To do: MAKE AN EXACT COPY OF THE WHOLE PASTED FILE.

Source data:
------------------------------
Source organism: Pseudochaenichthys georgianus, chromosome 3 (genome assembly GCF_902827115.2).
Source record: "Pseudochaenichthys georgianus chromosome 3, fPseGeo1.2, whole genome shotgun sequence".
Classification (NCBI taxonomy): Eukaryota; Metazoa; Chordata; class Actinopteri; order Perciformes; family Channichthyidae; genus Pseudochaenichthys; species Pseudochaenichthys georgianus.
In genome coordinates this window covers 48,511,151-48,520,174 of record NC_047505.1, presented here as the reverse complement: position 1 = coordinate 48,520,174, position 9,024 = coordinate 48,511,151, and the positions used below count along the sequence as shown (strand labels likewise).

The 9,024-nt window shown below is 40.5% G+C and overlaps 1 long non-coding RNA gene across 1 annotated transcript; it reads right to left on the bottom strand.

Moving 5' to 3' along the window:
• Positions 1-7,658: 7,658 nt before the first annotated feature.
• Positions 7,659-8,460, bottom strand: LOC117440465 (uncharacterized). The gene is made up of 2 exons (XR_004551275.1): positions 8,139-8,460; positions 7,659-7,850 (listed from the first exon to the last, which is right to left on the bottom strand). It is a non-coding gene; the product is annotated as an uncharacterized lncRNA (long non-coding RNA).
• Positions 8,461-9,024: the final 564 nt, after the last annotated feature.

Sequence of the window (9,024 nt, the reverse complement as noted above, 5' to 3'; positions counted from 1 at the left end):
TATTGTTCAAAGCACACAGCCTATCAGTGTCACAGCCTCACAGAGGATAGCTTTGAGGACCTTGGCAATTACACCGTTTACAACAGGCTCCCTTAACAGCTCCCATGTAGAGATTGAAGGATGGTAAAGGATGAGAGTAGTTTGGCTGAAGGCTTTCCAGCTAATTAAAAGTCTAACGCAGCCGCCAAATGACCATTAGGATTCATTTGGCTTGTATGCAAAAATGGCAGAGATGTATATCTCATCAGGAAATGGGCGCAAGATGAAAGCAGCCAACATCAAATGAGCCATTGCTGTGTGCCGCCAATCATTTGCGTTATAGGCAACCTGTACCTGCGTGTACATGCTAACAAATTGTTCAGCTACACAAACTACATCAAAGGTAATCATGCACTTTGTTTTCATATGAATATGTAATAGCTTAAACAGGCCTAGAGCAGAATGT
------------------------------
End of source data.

Source organism: Pseudochaenichthys georgianus, chromosome 3 (genome assembly GCF_902827115.2).
Source record: "Pseudochaenichthys georgianus chromosome 3, fPseGeo1.2, whole genome shotgun sequence".
Classification (NCBI taxonomy): Eukaryota; Metazoa; Chordata; class Actinopteri; order Perciformes; family Channichthyidae; genus Pseudochaenichthys; species Pseudochaenichthys georgianus.
In genome coordinates this window covers 48,511,151-48,520,174 of record NC_047505.1, presented here as the reverse complement: position 1 = coordinate 48,520,174, position 9,024 = coordinate 48,511,151, and the positions used below count along the sequence as shown (strand labels likewise).

The 9,024-nt window shown below is 40.5% G+C and overlaps 1 long non-coding RNA gene across 1 annotated transcript; it reads right to left on the bottom strand.

Moving 5' to 3' along the window:
• Positions 1-7,658: 7,658 nt before the first annotated feature.
• Positions 7,659-8,460, bottom strand: LOC117440465 (uncharacterized). The gene is made up of 2 exons (XR_004551275.1): positions 8,139-8,460; positions 7,659-7,850 (listed from the first exon to the last, which is right to left on the bottom strand). It is a non-coding gene; the product is annotated as an uncharacterized lncRNA (long non-coding RNA).
• Positions 8,461-9,024: the final 564 nt, after the last annotated feature.

Sequence of the window (9,024 nt, the reverse complement as noted above, 5' to 3'; positions counted from 1 at the left end):
TATTGTTCAAAGCACACAGCCTATCAGTGTCACAGCCTCACAGAGGATAGCTTTGAGGACCTTGGCAATTACACCGTTTACAACAGGCTCCCTTAACAGCTCCCATGTAGAGATTGAAGGATGGTAAAGGATGAGAGTAGTTTGGCTGAAGGCTTTCCAGCTAATTAAAAGTCTAACGCAGCCGCCAAATGACCATTAGGATTCATTTGGCTTGTATGCAAAAATGGCAGAGATGTATATCTCATCAGGAAATGGGCGCAAGATGAAAGCAGCCAACATCAAATGAGCCATTGCTGTGTGCCGCCAATCATTTGCGTTATAGGCAACCTGTACCTGCGTGTACATGCTAACAAATTGTTCAGCTACACAAACTACATCAAAGGTAATCATGCACTTTGTTTTCATATGAATATGTAATAGCTTAAACAGGCCTAGAGCAGAATGT